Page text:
Release Notes

Label: Room40
Release: Material Interstices
Date: October 15, 2021
Directed By: Scott Morrison

Purchase on Bandcamp

This morning I am listening to [and watching] new material from HEXA, a collaborative project between Xiu Xiu‘s Jamie Steward and the one and only Lawrence English, scheduled to release tomorrow (October 15, 2021) on his very own Room40 imprint. I feel like this is the first time I’m mentioning HEXA, but their work already includes a self-titled debut release in 2015, a follow-up, Factory Photographs in the next year, and a collaboration with Merzbow on Achromatic out in 2018 on Dais Records. The sheer mention of the latter’s name should give you an idea of what we have in store from the duo. This is a dark, dark, dark piece. Its darkness is only amplified by visuals that flicker on your screen (directed by Scott Morrison). Fragments of suppressed memories, flashbacks to the childhood fevers, and the inescapable realization of the void. This is the music that drowns out the light, creeps up the succulents, and cuts off their life source. It’s an uncomfortable, suffocating experience, but it is an experience nevertheless, one which these two masters of sound design can evoke even as you try to resist its invasion. Two things I’d like to blatantly quote in this write-up and video premiere: first, what has been dubbed an “Overview” in the press release that accompanied this goliath of a sonic onslaught [right after this sentence], and then later, a detailed note from English appearing here in its entirety. “The sound of an ember of recollection that smoulders without extinction. An atomic pressure wave of memory, blurred through hypnogogia. An unwritten transcription of speculative consciousness. A slit through which of materials erupt.

A note from Lawrence English

When I was child I had two recurring dreams. Both these dreams were tethered to the house I lived in. It was a rambling home which was high set but underneath it was largely unfinished. The underside of the house was a labyrinth of small rooms, concrete pits and a collection of building materials, piping and leftover furniture sat alongside beds of dirt that had a consistency of lunar dust.

The first recurring dream was of a burning bird, falling from the sky past the kitchen window in the early hours of the morning. The bird I’m pretty sure was some devolved version of a tabernacle candle, that shape of the twisted eternal flame often symbolised with twitching wings. This dream has never returned to me as an adult, though I can vividly recount it.

The second dream has recently emerged, albeit a distant hazy reference to the tangible intensity that I experienced when I was younger. This dream was one buried deep within the labyrinthian, unfinished features that existed under my house. The dream usually started with me playing on the lunar dirt and gradually a sound would emerge from a large concrete pit that was in the centre of the space. The sound would get louder and eventually I would have to go and inspect it. It called me in, there’s no other way to describe it. As I looked into the pit, there was always some kind of hatch, often resembling a pressure door, the type you might see in a Submarine film, and the sound would emanate from underneath that hatch. It was also a throbbing, hammering type of sound, deeply diminished and buried, like hearing bass music from a car parked up the block.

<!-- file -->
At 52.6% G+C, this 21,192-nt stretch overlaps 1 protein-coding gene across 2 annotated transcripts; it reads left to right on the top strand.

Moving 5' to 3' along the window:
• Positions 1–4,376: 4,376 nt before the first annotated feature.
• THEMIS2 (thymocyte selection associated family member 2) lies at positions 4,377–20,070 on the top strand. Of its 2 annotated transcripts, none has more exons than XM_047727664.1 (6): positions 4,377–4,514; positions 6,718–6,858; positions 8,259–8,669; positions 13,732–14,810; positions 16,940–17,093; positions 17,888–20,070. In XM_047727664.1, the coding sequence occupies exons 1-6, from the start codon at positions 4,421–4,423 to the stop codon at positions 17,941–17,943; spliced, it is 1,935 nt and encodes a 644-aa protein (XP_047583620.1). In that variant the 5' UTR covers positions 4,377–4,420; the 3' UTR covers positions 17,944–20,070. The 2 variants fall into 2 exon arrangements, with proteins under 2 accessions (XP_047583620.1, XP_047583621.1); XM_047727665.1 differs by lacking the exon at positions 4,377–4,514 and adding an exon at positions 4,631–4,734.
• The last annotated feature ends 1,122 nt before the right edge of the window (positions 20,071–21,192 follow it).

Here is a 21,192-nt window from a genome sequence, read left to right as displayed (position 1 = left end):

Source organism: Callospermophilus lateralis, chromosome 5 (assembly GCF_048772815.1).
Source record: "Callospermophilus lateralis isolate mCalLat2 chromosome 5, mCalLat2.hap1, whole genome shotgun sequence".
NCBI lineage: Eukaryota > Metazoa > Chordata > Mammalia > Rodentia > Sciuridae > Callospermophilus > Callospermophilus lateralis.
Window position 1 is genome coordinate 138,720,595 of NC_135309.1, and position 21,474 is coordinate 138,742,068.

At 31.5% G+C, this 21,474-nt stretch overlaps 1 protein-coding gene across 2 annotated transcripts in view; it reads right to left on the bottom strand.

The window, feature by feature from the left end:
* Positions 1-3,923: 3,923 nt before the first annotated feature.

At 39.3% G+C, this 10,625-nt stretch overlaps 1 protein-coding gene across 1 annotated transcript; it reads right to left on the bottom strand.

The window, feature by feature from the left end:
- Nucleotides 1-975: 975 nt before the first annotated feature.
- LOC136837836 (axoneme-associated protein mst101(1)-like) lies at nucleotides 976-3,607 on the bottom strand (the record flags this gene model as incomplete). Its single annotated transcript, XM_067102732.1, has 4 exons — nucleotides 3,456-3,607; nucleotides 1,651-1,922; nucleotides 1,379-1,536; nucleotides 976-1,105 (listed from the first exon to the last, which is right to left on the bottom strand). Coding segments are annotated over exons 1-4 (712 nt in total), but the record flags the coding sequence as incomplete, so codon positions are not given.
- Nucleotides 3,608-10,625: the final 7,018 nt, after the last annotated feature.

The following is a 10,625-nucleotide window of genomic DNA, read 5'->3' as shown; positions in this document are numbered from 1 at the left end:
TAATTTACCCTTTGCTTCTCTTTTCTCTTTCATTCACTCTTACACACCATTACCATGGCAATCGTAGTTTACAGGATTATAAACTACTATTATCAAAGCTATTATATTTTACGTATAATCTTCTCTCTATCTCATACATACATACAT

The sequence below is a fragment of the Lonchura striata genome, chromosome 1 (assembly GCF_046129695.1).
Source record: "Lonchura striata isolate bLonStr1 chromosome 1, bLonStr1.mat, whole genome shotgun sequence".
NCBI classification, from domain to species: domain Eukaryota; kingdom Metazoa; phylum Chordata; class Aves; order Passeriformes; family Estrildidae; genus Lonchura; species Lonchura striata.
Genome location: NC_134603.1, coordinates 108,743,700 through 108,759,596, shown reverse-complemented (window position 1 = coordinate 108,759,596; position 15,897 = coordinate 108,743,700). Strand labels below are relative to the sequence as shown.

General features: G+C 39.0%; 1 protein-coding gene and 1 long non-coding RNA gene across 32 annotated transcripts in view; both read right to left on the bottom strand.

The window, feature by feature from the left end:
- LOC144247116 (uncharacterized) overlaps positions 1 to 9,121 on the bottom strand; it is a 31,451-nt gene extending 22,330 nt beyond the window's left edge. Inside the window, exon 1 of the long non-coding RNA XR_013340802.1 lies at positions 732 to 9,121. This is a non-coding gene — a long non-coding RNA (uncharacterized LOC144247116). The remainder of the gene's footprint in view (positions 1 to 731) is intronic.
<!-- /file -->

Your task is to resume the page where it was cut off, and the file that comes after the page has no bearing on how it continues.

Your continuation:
Inevitably, I would twist open the hatch and inside it was a mechanical world that today brings to mind the interior psyche of Tetsuo The Iron Man. It was dark, almost entirely duotone, shaded in heavy grey and black, and wet with a thick, humid, oil like moisture. As I climbed into the hatch and down the ladder (there was always a ladder too) the pressure of the sound increased and it was as if my whole body was being consumed by this monolithic subterranean machine. I never got to understand what the machine did, or if in fact it was a machine at all, the system was never revealed, but what I was made to feel was that there was something beyond my usual understanding that forged away night and day and was infinitely more powerful and commanding than I ever could comprehend.

I was surprised that, over the past year, this dream has returned to me. Perhaps it’s a result of the general quietening of the world and that innate way our ears can open up to even the most subtle acoustic shifts when we are sleeping. Remote sounds, usually hidden in the din of the urban nightscape, were filtering into my dreams and triggering some kind of speculative consciousness. This post-hypnogogic state ushered in a return to that imagined place from my childhood dreams, but simultaneously I was never allowed full access to that place, rather it felt more reserved. I could not enter it in the same way, even if the hatch was there, I was not the same mind and could not unlock it in the same way.

Last year, I mentioned this dream to Jamie, and he too reported unsteady sleep patterns. This got us to thinking about how the dynamics of the world have recently shifted towards the emergence of the natural world. Equally though it has shifted in favour of its shadow; those ongoing industrial, mechanical and other acoustic by-products of human (and unhuman) labour reach out from the hushed ambient noise floor. What is usually soaked up in the everyday (sub)urbanscape has been exhumed and in these particular moments it haunts us from a distance, an exterior force that unlocks interior uncertainties. This music is transposed of this experience and is written for those moments were consciousness is arguably speculative.